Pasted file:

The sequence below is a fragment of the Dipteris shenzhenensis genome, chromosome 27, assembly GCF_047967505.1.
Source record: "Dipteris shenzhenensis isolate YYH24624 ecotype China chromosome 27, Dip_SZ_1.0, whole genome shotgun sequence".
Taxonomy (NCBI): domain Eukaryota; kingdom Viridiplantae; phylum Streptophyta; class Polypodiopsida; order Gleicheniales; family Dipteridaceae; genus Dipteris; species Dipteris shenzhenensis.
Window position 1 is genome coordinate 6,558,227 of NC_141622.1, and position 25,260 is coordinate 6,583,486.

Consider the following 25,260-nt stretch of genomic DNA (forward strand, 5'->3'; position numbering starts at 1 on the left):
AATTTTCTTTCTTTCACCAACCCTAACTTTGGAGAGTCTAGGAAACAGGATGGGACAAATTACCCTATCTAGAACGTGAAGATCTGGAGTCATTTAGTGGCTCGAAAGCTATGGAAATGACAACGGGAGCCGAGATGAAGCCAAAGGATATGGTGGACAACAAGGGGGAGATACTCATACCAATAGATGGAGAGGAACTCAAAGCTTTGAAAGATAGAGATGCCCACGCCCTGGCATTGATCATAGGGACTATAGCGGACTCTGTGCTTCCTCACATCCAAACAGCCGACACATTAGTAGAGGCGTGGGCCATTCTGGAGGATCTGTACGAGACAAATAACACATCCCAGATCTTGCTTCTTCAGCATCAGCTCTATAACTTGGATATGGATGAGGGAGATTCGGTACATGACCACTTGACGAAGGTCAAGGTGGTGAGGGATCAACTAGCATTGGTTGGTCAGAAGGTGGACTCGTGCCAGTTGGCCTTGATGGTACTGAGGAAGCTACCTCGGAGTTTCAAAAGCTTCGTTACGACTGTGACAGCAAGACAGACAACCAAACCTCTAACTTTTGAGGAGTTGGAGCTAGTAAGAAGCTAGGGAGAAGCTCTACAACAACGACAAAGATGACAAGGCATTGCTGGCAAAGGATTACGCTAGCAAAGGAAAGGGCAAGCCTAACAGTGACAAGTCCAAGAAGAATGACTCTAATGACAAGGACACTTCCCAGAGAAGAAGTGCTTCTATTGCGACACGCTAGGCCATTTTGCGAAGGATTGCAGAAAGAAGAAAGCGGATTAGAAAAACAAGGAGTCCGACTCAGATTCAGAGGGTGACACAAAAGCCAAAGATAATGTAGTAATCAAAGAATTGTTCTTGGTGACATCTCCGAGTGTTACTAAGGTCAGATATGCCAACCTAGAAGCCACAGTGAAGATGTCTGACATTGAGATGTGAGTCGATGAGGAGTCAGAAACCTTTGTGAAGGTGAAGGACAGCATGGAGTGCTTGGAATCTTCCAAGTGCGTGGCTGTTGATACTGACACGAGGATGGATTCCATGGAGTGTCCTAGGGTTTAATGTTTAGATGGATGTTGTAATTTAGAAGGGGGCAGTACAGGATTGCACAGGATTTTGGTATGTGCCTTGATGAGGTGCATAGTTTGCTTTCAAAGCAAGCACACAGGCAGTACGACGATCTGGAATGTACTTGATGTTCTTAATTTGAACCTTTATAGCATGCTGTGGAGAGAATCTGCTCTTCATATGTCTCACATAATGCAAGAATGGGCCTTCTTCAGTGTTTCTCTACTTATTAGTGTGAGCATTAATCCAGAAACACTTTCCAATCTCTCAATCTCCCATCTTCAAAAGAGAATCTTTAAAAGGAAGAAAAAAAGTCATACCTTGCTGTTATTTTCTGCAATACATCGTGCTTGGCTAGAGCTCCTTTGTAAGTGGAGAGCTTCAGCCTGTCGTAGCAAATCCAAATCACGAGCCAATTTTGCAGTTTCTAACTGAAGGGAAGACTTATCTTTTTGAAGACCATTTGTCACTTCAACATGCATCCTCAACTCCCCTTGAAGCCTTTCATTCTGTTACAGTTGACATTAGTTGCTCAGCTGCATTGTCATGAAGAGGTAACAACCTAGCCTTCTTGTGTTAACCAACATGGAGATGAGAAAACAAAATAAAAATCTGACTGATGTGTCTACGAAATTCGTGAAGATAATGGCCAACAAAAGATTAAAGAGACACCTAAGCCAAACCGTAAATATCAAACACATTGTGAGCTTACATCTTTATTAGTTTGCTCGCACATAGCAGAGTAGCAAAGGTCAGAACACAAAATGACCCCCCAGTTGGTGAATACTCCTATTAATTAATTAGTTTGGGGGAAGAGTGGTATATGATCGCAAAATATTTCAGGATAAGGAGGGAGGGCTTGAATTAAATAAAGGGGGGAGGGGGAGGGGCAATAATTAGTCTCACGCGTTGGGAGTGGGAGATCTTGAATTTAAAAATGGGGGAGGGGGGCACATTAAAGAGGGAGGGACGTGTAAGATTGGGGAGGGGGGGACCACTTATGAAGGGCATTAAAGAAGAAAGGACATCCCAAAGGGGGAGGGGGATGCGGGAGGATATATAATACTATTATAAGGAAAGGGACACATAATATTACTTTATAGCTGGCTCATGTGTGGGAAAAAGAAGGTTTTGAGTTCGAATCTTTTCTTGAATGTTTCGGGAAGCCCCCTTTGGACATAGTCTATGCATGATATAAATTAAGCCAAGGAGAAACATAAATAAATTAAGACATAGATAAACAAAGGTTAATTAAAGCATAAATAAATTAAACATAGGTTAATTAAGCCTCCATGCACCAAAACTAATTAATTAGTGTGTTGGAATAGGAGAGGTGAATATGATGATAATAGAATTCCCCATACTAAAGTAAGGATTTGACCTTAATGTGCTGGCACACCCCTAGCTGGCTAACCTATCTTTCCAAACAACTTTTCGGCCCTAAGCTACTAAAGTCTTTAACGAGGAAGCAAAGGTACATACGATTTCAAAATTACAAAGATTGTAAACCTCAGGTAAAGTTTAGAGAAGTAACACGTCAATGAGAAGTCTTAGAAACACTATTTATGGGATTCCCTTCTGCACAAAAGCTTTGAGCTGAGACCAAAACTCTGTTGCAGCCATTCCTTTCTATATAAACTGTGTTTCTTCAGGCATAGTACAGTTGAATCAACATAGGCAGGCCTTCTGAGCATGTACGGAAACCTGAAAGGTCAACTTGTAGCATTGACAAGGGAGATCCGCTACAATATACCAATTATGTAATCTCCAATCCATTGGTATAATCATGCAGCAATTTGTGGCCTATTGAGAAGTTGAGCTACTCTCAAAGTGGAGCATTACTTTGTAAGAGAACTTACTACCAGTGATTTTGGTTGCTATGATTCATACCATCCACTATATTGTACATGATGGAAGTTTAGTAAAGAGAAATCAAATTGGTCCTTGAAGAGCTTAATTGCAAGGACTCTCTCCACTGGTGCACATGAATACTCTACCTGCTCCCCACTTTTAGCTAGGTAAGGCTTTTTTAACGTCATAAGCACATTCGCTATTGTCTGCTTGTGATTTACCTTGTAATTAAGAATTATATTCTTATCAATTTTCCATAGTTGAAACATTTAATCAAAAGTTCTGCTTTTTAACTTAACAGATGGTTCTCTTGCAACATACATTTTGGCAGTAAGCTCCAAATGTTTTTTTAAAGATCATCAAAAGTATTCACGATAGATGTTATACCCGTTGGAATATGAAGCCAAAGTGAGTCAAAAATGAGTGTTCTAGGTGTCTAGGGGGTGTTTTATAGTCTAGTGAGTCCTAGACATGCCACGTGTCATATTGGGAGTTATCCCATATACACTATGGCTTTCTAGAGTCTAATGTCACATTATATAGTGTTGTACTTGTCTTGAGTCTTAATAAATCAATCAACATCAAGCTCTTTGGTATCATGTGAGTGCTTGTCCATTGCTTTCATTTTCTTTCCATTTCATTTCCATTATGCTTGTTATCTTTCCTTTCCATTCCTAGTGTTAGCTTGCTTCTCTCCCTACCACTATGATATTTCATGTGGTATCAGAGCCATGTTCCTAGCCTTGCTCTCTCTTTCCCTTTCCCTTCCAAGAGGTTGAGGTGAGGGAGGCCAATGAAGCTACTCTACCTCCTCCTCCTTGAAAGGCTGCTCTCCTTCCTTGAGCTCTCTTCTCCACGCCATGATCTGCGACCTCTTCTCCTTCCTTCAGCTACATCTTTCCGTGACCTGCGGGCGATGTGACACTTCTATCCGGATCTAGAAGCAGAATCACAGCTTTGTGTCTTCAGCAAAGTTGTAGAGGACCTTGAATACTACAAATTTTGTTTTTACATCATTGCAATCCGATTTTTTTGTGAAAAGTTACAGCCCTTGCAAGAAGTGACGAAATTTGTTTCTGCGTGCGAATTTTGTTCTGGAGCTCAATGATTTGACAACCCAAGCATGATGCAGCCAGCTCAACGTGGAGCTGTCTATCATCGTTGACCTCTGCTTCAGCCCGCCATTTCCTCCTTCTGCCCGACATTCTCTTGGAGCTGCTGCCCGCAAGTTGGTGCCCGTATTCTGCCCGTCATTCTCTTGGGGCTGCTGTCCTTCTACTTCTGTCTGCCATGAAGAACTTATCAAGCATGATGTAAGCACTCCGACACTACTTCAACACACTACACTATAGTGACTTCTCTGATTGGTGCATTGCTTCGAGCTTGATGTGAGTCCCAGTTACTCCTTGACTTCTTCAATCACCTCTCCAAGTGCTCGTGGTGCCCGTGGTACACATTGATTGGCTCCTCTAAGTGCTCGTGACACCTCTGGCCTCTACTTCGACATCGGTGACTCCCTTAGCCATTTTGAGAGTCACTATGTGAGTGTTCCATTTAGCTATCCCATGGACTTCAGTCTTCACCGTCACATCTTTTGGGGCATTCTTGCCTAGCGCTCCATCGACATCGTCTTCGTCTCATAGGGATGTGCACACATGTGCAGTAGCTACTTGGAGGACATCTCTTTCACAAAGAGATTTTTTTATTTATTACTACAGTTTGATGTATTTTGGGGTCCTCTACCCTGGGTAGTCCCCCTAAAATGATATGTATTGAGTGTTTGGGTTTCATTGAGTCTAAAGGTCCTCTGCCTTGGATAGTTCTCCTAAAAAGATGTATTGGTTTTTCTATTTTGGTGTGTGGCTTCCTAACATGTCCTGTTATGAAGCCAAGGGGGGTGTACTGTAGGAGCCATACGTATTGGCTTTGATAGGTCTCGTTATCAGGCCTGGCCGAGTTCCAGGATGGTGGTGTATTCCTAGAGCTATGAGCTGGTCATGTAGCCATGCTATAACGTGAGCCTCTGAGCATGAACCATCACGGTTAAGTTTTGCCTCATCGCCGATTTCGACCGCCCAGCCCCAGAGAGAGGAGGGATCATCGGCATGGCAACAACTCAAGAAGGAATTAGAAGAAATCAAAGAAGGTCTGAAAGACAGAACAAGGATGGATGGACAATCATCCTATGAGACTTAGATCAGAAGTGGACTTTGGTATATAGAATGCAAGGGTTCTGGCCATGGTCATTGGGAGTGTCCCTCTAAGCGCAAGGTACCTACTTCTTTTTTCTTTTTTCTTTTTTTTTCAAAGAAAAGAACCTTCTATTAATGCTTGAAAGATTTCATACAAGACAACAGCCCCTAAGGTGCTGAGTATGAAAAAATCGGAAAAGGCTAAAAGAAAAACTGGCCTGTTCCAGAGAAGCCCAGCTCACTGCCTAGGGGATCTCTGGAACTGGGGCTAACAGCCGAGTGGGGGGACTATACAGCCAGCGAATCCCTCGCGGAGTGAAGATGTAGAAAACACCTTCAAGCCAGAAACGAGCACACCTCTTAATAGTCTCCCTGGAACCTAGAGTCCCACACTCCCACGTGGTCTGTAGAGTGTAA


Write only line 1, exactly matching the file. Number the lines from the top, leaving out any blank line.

The sequence below is a fragment of the Dipteris shenzhenensis genome, chromosome 27, assembly GCF_047967505.1.